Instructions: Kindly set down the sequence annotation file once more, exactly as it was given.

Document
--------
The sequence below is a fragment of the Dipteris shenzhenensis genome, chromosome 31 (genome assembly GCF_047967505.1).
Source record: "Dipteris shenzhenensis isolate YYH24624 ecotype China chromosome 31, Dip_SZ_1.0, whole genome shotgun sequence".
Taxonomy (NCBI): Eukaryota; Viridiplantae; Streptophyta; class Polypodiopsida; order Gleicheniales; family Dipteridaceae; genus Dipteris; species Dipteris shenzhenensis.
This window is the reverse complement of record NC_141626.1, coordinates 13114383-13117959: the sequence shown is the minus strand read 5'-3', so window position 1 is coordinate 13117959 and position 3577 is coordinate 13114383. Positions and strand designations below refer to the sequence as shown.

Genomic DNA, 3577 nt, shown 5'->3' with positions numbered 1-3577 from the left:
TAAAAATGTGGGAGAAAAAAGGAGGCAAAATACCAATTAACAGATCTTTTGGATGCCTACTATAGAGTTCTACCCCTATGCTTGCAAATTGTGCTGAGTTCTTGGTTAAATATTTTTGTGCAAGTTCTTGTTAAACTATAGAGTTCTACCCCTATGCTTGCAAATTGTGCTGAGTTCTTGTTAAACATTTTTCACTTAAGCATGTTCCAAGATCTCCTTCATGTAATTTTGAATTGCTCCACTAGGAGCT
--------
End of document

The sequence below is a fragment of the Dipteris shenzhenensis genome, chromosome 31 (genome assembly GCF_047967505.1).
Source record: "Dipteris shenzhenensis isolate YYH24624 ecotype China chromosome 31, Dip_SZ_1.0, whole genome shotgun sequence".
Taxonomy (NCBI): Eukaryota; Viridiplantae; Streptophyta; class Polypodiopsida; order Gleicheniales; family Dipteridaceae; genus Dipteris; species Dipteris shenzhenensis.
This window is the reverse complement of record NC_141626.1, coordinates 13114383-13117959: the sequence shown is the minus strand read 5'-3', so window position 1 is coordinate 13117959 and position 3577 is coordinate 13114383. Positions and strand designations below refer to the sequence as shown.

Genomic DNA, 3577 nt, shown 5'->3' with positions numbered 1-3577 from the left:
TAAAAATGTGGGAGAAAAAAGGAGGCAAAATACCAATTAACAGATCTTTTGGATGCCTACTATAGAGTTCTACCCCTATGCTTGCAAATTGTGCTGAGTTCTTGGTTAAATATTTTTGTGCAAGTTCTTGTTAAACTATAGAGTTCTACCCCTATGCTTGCAAATTGTGCTGAGTTCTTGTTAAACATTTTTCACTTAAGCATGTTCCAAGATCTCCTTCATGTAATTTTGAATTGCTCCACTAGGAGCT